Portrait of Thomas Cromwell, Hans Holbein the Younger
(Parts one and two for those who care).
I suppose one sign of a great book is that it leaves you wanting more, and as Bring Up the Bodies arrived smoothly and precisely to its end, I found myself wanting more—more of those impeccable period details, more shots of London crowds gathering to ogle corpses, more of Henry VIII’s pretzel logic—but most of all, more time in Thomas Cromwell’s mind, which is the supreme pleasure of the book. Mantel’s restraint pays off, although a glance at Bring Up the Bodies hardly seems restrained: it’s 432 pages in hardback, or 24 hours in the audiobook version I listened to. I usually shudder when a review copy of 400 pages shows up at Biblioklept World Headquarters. It seems to me that most books of 400 pages could be improved dramatically if the author cut 200 pages—or added 600 more. And surely Mantel could have added 600 or 700 pages to the story of Henry’s offing the Boleyn siblings. The material is just that rich. But Mantel knows what she’s doing here, and the book she delivers is balanced and thorough and engaging and, as I said, leaves the reader wanting more, leaves us anticipating the trilogy’s conclusion, The Mirror and the Light.
Mantel’s ability to express Cromwell’s keen intelligence reanimates the Tudor saga, which I frankly could give a rat’s ass about on its own. Okay, the plot is fascinating, but much of history fascinates. What’s remarkable is the manner by which Mantel channel’s Cromwell’s mind. His brain is always at work, and Mantel shows us that brain at work. It would be a mistake to suggest that Bring Up the Bodies has no prose style, but it’s difficult to describe the style—Mantel elides authorial intrusion; her free indirect style stays close to Cromwell’s perceptions, but she knows when to move her camera out, knows when to show her audience a shot of his face or a gesture of his hand when he receives some piece of information or imparts some command. She rarely tells us what Cromwell is thinking, instead allowing us to go through the cognitive process with him.
And that cognitive process never rests. There’s a remarkable passage near the end of the book that ties together so many of the book’s themes and images. I would quote in full but I listened to the audio, so I’ll have to paraphrase (forgiveness, please). Cromwell is busy making arrangements for the executions of Boleyn and the men accused of sleeping with her, and his mind turns somehow to imagery of gristle and bone and fat—and he wonders what the ancient Greek pagans and Hebrews of the bible did with the meat from their sacrifices—Surely they didn’t waste the meat, surely they gave it to the poor, he thinks. Cromwell figures Boleyn as a sacrifice and then converts that sacrifice into a concern for the common people of the commonwealth.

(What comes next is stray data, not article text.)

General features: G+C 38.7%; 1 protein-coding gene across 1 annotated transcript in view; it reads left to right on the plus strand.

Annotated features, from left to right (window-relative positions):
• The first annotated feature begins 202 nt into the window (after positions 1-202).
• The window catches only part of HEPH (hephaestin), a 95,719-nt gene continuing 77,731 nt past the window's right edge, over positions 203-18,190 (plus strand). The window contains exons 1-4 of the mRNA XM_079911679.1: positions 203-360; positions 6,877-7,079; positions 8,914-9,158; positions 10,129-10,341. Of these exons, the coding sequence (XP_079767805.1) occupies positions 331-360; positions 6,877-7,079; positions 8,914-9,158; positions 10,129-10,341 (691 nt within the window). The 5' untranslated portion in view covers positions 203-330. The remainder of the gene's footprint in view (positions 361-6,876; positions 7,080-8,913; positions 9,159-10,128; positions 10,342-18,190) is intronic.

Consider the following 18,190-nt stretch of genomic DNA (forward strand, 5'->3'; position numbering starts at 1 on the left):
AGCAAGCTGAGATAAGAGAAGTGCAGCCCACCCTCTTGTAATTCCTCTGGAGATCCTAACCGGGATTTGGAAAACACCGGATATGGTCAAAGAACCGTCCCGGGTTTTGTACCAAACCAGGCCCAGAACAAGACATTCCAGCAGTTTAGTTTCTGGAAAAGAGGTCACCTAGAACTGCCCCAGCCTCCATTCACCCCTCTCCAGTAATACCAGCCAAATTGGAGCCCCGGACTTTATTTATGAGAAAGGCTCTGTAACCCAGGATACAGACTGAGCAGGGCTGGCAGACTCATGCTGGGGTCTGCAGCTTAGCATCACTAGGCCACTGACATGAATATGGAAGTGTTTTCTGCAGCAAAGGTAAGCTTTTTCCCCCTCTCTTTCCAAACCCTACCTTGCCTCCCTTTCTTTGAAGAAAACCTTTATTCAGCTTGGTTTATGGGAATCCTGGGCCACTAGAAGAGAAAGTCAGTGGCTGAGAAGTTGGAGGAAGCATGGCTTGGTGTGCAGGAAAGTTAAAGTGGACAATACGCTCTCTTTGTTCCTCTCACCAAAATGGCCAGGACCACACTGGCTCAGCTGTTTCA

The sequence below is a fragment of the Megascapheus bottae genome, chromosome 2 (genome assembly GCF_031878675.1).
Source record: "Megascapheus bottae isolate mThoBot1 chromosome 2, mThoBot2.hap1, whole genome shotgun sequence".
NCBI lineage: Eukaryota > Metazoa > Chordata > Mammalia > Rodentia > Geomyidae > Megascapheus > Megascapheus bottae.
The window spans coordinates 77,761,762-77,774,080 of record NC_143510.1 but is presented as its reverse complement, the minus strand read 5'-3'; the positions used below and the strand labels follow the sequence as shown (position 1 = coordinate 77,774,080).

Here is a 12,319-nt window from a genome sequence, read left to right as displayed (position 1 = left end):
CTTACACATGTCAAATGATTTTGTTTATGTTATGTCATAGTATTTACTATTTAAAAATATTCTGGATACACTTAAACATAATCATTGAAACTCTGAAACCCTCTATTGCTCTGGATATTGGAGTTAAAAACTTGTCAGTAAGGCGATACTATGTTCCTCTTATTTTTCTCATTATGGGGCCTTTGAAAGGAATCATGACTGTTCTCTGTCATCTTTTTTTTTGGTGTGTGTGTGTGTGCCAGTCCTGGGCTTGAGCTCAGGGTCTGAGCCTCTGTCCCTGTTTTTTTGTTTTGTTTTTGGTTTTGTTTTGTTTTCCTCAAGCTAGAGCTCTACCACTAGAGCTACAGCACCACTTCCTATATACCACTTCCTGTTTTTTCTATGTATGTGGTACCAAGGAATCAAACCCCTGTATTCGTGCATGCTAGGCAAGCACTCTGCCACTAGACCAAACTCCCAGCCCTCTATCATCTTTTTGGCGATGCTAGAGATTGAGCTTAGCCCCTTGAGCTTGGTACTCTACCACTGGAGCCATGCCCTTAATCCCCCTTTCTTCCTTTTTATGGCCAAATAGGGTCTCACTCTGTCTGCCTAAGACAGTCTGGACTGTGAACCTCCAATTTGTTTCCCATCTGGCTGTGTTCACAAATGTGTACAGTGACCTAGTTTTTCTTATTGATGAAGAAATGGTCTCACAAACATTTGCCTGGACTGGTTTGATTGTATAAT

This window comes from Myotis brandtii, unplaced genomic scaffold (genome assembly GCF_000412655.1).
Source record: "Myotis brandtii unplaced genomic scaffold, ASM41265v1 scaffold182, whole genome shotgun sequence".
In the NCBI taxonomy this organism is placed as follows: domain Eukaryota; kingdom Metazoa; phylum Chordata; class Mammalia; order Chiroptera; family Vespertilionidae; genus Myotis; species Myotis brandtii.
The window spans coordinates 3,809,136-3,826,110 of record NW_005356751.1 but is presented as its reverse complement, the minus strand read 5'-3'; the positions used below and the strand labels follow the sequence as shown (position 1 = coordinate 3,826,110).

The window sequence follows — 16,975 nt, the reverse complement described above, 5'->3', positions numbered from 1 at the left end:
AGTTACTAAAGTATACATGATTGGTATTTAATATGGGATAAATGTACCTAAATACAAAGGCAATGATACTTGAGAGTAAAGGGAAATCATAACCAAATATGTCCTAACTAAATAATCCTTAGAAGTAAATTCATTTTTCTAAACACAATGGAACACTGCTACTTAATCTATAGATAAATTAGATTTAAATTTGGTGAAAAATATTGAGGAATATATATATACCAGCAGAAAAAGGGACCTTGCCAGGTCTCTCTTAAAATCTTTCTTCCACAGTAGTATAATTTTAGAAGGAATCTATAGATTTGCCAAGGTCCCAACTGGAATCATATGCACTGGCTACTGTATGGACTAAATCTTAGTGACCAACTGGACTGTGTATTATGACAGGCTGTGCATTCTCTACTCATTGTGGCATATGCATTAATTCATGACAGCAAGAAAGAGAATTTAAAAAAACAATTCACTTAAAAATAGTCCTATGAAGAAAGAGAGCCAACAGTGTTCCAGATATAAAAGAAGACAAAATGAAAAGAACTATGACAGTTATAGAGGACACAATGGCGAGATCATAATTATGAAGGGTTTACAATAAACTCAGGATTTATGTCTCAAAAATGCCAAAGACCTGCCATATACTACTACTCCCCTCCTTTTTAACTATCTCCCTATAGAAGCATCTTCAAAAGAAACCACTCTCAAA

Of course, it’s a mistake to see Cromwell’s motivations as absolutely pure. The revenge plot of Bring Up the Bodies unfolds so smoothly that the reader (okay, this reader) is slow to catch on, to see how delicately and expertly Cromwell snares those who brought down his beloved mentor Cardinal Wolsey. His control is so precise (Mantel’s control is so precise) that he refuses to tip his hand to himself, let alone the schemers around him, let alone the reader.
Still, Bring Up the Bodies concludes with an uneasy Cromwell, a man already looking for solace in grandchildren, in some kind of futurity, in a life (in a rare metatextual gesture on Mantel’s part) on paper, a figure marked in ink and words. He’s too perceptive—too sharp a reader—not to see the writing on the wall, even if that wall is some years out, even if that writing is still malleable and undefined. Cromwell has controlled the myriad political, familial, and personal circumstances that surround the wishes of his prince, King Henry, but he knows that it’s only a matter of time before his favor falls.
Bring Up the Bodies is a fantastic sequel to Wolf Hall, picking up the reins in media res, yet never resting on that first book’s tropes (“Choose your prince”; “Arrange your face”), but rather absorbing them and then adding to them. Mantel has given those of us not particularly interested in historical fiction a great reason to read some, although dithering about genre seems silly here. Ultimately, she gives us a powerful, character-driven story, a story that we think we already know, but understand anew in her retelling. Recommended.